Over 3,000 premises in Mid Ulster are among 18,000 removed from a list of properties eligible to avail of the government broadband improvement scheme, Project Stratum.
As part of the planning process, Project Stratum identified a list of 'white' postcodes, where there is no qualifying broadband infrastructure, to benefit from the project.
A total of 3,023 premises in Mid Ulster, that were originally on the list of 'white' postcodes, have now been removed by the Department of Economy.
Carntogher councillor, Sean McPeake, has called for government officials and representatives from Fibrus, the company tasked with delivering Project Stratum, to attend a council workshop.
“I have raised this issue at last week’s meeting of Mid-Ulster District Council and have requested that representatives attend a council workshop on these issues,” he said.
“They need to be able to explain the criterium by which the eligible and ineligible premises are selected as it is appears to be much wider that the merely ability to receive a minimum of 30mbps.
“There has to be a tangible benefit for all rural dwellers and businesses to those requiring adequate broadband schemes to be able to receive these services.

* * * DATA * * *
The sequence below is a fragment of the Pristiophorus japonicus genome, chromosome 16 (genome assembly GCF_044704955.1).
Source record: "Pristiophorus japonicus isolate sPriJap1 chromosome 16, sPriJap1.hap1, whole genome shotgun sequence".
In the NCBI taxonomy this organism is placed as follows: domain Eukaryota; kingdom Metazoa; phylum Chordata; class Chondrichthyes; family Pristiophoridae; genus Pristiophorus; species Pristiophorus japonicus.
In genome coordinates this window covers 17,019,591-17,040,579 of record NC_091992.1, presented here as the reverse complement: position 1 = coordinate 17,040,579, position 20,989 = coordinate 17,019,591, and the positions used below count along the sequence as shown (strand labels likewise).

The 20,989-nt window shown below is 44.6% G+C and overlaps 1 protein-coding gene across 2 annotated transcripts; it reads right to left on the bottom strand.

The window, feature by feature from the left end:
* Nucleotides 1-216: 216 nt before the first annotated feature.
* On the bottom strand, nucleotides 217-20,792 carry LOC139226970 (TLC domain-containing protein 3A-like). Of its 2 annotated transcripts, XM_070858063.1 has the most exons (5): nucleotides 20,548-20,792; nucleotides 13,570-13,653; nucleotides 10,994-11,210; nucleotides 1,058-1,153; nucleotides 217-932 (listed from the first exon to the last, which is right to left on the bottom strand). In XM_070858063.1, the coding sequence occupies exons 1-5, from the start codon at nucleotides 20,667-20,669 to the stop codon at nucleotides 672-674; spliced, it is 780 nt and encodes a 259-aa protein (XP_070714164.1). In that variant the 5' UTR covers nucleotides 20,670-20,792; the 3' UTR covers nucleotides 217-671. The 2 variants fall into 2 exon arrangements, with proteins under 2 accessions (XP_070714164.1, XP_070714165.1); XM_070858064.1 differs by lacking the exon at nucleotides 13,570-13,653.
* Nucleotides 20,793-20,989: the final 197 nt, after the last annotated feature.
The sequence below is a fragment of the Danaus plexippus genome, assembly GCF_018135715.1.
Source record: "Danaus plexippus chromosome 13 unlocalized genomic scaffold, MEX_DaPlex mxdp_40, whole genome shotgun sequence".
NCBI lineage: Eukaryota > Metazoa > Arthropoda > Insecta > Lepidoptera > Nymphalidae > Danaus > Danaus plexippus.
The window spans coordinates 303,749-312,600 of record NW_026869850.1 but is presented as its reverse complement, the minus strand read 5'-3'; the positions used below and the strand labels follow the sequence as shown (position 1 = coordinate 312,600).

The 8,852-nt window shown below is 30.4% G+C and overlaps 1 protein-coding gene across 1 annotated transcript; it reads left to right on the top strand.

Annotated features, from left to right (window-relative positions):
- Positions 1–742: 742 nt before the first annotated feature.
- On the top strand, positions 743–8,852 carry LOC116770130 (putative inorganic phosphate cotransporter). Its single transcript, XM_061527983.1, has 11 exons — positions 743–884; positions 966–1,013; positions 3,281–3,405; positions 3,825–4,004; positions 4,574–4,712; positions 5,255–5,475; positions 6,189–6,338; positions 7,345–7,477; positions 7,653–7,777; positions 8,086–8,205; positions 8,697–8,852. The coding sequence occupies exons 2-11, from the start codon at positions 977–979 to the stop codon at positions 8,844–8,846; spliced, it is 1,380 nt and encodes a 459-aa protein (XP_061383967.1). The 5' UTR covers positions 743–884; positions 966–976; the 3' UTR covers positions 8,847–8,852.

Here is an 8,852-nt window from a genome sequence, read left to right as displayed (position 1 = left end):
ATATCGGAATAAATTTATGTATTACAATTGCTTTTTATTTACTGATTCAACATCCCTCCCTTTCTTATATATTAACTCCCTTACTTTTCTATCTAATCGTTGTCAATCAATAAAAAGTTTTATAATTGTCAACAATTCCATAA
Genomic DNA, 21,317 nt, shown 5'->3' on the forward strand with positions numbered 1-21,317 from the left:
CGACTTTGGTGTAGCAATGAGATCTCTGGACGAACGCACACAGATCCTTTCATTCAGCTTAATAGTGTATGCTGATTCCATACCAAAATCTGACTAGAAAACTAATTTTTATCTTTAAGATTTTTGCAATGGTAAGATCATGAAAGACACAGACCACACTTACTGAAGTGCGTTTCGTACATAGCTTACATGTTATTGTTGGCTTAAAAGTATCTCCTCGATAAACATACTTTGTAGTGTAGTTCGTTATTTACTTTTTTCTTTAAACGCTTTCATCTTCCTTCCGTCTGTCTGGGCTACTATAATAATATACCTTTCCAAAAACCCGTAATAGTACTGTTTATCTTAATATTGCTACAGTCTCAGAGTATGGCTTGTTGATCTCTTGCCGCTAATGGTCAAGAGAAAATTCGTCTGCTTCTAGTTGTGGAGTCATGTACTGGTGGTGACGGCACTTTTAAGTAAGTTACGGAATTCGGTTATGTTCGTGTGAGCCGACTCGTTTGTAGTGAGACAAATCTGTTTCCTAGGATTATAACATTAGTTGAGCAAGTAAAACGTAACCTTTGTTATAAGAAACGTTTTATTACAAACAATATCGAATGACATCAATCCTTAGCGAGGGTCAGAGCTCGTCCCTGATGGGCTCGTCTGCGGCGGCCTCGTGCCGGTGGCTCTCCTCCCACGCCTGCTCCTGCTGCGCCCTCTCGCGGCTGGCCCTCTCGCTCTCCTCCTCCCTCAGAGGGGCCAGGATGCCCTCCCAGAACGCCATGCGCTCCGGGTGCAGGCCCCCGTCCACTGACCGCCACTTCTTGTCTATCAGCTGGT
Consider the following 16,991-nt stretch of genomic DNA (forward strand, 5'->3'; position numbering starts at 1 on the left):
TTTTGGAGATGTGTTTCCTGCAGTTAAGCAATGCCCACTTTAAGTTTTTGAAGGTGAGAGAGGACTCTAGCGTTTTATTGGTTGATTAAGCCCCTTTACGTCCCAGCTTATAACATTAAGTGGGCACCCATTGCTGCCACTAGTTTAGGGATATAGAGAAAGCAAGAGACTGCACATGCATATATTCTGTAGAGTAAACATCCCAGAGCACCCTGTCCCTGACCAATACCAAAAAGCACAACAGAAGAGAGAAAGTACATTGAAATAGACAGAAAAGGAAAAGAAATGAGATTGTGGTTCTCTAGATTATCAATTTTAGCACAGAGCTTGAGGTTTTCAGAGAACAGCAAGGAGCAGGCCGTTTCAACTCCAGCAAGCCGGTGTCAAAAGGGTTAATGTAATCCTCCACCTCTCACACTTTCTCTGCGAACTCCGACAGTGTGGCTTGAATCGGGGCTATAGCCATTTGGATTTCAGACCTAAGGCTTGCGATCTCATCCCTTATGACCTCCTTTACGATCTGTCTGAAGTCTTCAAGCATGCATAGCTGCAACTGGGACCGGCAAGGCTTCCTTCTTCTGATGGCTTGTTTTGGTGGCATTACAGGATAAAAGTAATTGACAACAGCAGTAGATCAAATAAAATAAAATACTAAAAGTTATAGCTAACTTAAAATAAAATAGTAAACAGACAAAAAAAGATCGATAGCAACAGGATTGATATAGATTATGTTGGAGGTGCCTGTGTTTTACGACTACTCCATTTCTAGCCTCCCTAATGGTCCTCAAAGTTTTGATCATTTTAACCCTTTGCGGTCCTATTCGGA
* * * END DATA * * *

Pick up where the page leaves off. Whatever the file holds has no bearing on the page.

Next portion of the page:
“Broadband is as an important utility and lifeline as electricity or water. I have asked that Mid-Ulster District council uses all the resources at its disposal to lobby the Deptartment and Fibrus to ensure confusion over eligibilities are resolved.
“This opportunity for high speed broadband to be made available to those requiring such within rural areas cannot be squandered.”
A spokesperson for the Department of the Economy said new information had led to the number of eligible premises being reduced.
“The Project Stratum target intervention area was defined following an Open Market Review exercise which asked the industry to identify premises already receiving 30 Mbps broadband services or anticipated to do so within a three year period,” they said.
“Citizens were afforded the opportunity to comment on the accuracy of this data through a subsequent public consultation.
“Following the publication of its response to the public consultation phase, the Department was notified some premises identified were now able to access services with speeds of at least 30Mbps.
“As a result of the new information provided, the number of premises eligible for intervention in Northern Ireland reduced by 18,390, from 97,140 to 78,750.”
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